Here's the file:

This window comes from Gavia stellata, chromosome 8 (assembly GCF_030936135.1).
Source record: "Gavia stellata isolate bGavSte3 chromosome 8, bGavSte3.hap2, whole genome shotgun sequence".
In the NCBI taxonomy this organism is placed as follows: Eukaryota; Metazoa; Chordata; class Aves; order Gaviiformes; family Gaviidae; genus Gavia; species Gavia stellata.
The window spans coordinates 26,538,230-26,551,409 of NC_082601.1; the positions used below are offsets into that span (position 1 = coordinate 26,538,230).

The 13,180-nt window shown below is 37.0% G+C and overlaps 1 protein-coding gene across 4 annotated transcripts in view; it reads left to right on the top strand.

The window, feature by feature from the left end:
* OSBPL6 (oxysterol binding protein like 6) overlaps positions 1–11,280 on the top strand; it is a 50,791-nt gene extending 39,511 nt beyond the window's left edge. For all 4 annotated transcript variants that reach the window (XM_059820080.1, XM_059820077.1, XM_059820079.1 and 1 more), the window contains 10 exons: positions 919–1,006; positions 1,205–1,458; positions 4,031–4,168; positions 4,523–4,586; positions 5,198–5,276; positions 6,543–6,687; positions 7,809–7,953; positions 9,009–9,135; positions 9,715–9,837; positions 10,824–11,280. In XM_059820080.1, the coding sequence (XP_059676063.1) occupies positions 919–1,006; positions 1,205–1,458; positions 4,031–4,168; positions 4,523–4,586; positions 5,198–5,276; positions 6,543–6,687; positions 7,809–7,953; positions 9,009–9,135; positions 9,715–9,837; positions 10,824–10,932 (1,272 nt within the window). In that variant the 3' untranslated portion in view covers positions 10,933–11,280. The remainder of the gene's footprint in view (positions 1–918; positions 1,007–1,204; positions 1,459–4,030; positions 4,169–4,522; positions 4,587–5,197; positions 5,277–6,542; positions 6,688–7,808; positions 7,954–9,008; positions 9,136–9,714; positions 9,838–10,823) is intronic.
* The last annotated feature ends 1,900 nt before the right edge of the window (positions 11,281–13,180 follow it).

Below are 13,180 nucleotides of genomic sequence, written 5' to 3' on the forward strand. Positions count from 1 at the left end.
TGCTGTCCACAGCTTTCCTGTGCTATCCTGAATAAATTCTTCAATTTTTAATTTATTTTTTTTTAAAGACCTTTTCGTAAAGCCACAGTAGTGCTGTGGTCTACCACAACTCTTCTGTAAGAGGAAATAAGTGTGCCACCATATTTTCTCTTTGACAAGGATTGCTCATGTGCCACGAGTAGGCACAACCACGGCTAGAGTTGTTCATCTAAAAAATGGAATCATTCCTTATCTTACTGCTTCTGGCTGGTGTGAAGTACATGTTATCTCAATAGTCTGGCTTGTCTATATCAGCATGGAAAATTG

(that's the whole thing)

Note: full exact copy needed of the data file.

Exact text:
This window comes from Gavia stellata, chromosome 8 (assembly GCF_030936135.1).
Source record: "Gavia stellata isolate bGavSte3 chromosome 8, bGavSte3.hap2, whole genome shotgun sequence".
In the NCBI taxonomy this organism is placed as follows: Eukaryota; Metazoa; Chordata; class Aves; order Gaviiformes; family Gaviidae; genus Gavia; species Gavia stellata.
The window spans coordinates 26,538,230-26,551,409 of NC_082601.1; the positions used below are offsets into that span (position 1 = coordinate 26,538,230).

The 13,180-nt window shown below is 37.0% G+C and overlaps 1 protein-coding gene across 4 annotated transcripts in view; it reads left to right on the top strand.

The window, feature by feature from the left end:
* OSBPL6 (oxysterol binding protein like 6) overlaps positions 1–11,280 on the top strand; it is a 50,791-nt gene extending 39,511 nt beyond the window's left edge. For all 4 annotated transcript variants that reach the window (XM_059820080.1, XM_059820077.1, XM_059820079.1 and 1 more), the window contains 10 exons: positions 919–1,006; positions 1,205–1,458; positions 4,031–4,168; positions 4,523–4,586; positions 5,198–5,276; positions 6,543–6,687; positions 7,809–7,953; positions 9,009–9,135; positions 9,715–9,837; positions 10,824–11,280. In XM_059820080.1, the coding sequence (XP_059676063.1) occupies positions 919–1,006; positions 1,205–1,458; positions 4,031–4,168; positions 4,523–4,586; positions 5,198–5,276; positions 6,543–6,687; positions 7,809–7,953; positions 9,009–9,135; positions 9,715–9,837; positions 10,824–10,932 (1,272 nt within the window). In that variant the 3' untranslated portion in view covers positions 10,933–11,280. The remainder of the gene's footprint in view (positions 1–918; positions 1,007–1,204; positions 1,459–4,030; positions 4,169–4,522; positions 4,587–5,197; positions 5,277–6,542; positions 6,688–7,808; positions 7,954–9,008; positions 9,136–9,714; positions 9,838–10,823) is intronic.
* The last annotated feature ends 1,900 nt before the right edge of the window (positions 11,281–13,180 follow it).

Below are 13,180 nucleotides of genomic sequence, written 5' to 3' on the forward strand. Positions count from 1 at the left end.
TGCTGTCCACAGCTTTCCTGTGCTATCCTGAATAAATTCTTCAATTTTTAATTTATTTTTTTTTAAAGACCTTTTCGTAAAGCCACAGTAGTGCTGTGGTCTACCACAACTCTTCTGTAAGAGGAAATAAGTGTGCCACCATATTTTCTCTTTGACAAGGATTGCTCATGTGCCACGAGTAGGCACAACCACGGCTAGAGTTGTTCATCTAAAAAATGGAATCATTCCTTATCTTACTGCTTCTGGCTGGTGTGAAGTACATGTTATCTCAATAGTCTGGCTTGTCTATATCAGCATGGAAAATTG